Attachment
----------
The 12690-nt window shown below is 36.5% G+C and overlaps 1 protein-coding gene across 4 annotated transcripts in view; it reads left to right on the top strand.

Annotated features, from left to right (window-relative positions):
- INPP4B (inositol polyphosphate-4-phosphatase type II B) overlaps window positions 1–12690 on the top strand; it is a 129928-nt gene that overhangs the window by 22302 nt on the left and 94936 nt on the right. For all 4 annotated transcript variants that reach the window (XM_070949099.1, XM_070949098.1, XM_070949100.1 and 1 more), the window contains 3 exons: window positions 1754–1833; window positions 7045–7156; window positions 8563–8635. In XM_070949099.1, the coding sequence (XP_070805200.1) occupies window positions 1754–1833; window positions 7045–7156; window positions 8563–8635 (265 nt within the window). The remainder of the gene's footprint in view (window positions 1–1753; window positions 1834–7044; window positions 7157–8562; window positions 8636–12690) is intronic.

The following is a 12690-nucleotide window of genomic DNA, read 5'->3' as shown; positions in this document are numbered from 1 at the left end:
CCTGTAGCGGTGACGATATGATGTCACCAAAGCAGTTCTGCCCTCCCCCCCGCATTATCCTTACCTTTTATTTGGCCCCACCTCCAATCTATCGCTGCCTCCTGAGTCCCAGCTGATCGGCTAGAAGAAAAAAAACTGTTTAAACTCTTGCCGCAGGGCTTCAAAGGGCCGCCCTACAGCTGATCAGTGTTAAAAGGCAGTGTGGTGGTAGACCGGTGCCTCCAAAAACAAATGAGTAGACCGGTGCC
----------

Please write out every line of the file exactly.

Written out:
The 12690-nt window shown below is 36.5% G+C and overlaps 1 protein-coding gene across 4 annotated transcripts in view; it reads left to right on the top strand.

Annotated features, from left to right (window-relative positions):
- INPP4B (inositol polyphosphate-4-phosphatase type II B) overlaps window positions 1–12690 on the top strand; it is a 129928-nt gene that overhangs the window by 22302 nt on the left and 94936 nt on the right. For all 4 annotated transcript variants that reach the window (XM_070949099.1, XM_070949098.1, XM_070949100.1 and 1 more), the window contains 3 exons: window positions 1754–1833; window positions 7045–7156; window positions 8563–8635. In XM_070949099.1, the coding sequence (XP_070805200.1) occupies window positions 1754–1833; window positions 7045–7156; window positions 8563–8635 (265 nt within the window). The remainder of the gene's footprint in view (window positions 1–1753; window positions 1834–7044; window positions 7157–8562; window positions 8636–12690) is intronic.

The following is a 12690-nucleotide window of genomic DNA, read 5'->3' as shown; positions in this document are numbered from 1 at the left end:
CCTGTAGCGGTGACGATATGATGTCACCAAAGCAGTTCTGCCCTCCCCCCCGCATTATCCTTACCTTTTATTTGGCCCCACCTCCAATCTATCGCTGCCTCCTGAGTCCCAGCTGATCGGCTAGAAGAAAAAAAACTGTTTAAACTCTTGCCGCAGGGCTTCAAAGGGCCGCCCTACAGCTGATCAGTGTTAAAAGGCAGTGTGGTGGTAGACCGGTGCCTCCAAAAACAAATGAGTAGACCGGTGCC